I reached my goal of 40 drawings during the Lent season. To my wife I'd like to take a moment and say, "Na, na, na-na, na. I told you I could pull it off."
I will admit it was very tough. There were days I wanted to do anything but draw, and there were days when the drawing time was a saving grace for me. During the last few days of drawing for Lent I found myself looking forward to finishing the challenge so I could start a new large scale drawing. I had sort of expected that I wouldn't want to draw again for a while.
There were some bad things about the Lent drawings. My sketchbook withered away. I think I picked it up once or twice during this time and only really sketched in it once. There were a few nights when I was forced to stay awake a good bit longer than I wanted. On those long, back to back studio class days I'm pretty beat by the time the kids get in the bed. One night I was particularly exhausted and decided to get to sleep early. I was turning off the lights when I realized I had not drawn anything that day and I spoke unkind words as I stomped over to the drawing table and sat down. Some of the drawings are just not very good. Rushed as each day was, there was little time to problem solve my mistakes. When a drawing went bad, it just went bad. The experimentation with media was also too rushed. My awesome ideas with the Plasti-Dip spray failed miserably and I ended up with a couple of completely black drawings.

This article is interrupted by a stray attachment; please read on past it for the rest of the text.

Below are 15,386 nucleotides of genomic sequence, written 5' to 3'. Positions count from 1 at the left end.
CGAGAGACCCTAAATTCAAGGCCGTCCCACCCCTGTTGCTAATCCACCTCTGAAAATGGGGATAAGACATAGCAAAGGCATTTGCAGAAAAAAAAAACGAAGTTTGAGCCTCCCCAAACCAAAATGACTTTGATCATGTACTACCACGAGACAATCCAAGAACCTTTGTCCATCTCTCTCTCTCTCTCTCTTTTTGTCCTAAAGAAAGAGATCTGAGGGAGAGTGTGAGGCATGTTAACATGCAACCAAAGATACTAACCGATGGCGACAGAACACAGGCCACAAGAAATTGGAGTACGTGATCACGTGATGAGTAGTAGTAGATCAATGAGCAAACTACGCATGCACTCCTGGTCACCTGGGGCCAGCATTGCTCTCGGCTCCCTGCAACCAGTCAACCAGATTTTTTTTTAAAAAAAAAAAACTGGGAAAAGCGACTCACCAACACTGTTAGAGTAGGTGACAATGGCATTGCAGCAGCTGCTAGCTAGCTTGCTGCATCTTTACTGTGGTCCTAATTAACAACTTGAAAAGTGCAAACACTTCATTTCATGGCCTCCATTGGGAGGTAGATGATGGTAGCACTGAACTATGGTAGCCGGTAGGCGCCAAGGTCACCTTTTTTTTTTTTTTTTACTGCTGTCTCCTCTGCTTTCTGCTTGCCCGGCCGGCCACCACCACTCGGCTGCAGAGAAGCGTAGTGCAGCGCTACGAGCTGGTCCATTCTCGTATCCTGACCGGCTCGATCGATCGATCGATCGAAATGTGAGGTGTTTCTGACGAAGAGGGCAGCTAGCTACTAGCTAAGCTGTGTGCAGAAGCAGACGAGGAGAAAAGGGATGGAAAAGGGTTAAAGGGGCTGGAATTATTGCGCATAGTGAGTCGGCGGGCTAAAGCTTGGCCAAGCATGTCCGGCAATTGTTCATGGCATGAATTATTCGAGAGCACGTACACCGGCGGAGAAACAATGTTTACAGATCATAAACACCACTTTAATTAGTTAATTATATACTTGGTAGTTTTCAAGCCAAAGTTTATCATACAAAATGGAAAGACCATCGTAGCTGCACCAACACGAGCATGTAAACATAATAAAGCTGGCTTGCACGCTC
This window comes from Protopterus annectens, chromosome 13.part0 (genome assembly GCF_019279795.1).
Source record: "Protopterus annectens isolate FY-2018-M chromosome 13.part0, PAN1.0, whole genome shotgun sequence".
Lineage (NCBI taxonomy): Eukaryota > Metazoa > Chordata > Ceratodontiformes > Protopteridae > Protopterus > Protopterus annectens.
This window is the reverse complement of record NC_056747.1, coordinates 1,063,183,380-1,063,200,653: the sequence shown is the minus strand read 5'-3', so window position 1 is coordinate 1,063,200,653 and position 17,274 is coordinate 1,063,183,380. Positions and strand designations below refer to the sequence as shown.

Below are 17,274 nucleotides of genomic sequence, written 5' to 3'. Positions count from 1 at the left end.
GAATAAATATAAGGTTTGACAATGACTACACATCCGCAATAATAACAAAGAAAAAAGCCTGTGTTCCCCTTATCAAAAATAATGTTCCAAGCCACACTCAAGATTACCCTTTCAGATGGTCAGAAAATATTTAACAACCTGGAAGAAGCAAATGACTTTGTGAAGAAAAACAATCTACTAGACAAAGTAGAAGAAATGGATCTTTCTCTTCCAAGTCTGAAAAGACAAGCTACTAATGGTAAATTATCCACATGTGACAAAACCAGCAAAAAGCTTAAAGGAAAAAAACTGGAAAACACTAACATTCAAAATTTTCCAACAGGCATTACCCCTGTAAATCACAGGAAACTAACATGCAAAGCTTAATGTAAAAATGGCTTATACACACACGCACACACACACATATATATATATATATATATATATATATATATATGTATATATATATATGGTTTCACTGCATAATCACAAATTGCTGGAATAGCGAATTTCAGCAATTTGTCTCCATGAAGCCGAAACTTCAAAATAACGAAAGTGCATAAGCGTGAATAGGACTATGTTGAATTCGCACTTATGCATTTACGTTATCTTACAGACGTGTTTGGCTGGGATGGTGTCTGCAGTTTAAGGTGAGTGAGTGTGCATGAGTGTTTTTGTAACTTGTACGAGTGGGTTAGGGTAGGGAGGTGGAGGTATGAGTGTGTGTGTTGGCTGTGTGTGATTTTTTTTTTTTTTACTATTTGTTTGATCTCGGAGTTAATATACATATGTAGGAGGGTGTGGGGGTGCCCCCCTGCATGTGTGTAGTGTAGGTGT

There were good things too. The forced experimentation gave me some good ideas to store away for future use. There was a nice little jump in imagery development too. I met "Scrimshaw" the whale during Lent and he became a great character/symbol. We'll likely see him again. The time crunch in each day meant that I watched almost no TV during Lent. The late nights when I would normally pour what was left of me on to the couch and look for something funny on TV were spent hunched over the 1950's peach formica table breathing Sharpie exhaust. TV is the devil, so that was a great thing. I also learned to be even more observant during each day. I would take mental notes of images and stories and look for ways to use those in that day's drawing.
One question kept swirling in my mind as I worked through this challenge. Lent seems to be closely tied to sacrifice. People "give up" things for Lent and when my friends asked me about Lent this year they'd ask me what I was giving up. This made me question what I was sacrificing by drawing each day. There was certainly the sacrifice of time, but if I'm honest, I love to draw, so that's not going to fall into the "huge sacrifice" category. I tried the line, "I'm giving up being a slacker this year" but that one fell flat too. And maybe Lent made me a better artist this year, but did it make me a better human being? With all that in mind, I wanted to find a way to make this more than just a drawing exercise.
That's why I've decided to offer to give these drawings away to anyone who wants them. A few of them have been designated for assignment already, but if there's a Lent drawing you want, let me know and then come get it. As you know, they are not framed, not archival and some of them are not very good. But if one strikes your fancy, it's yours. Happy Lent!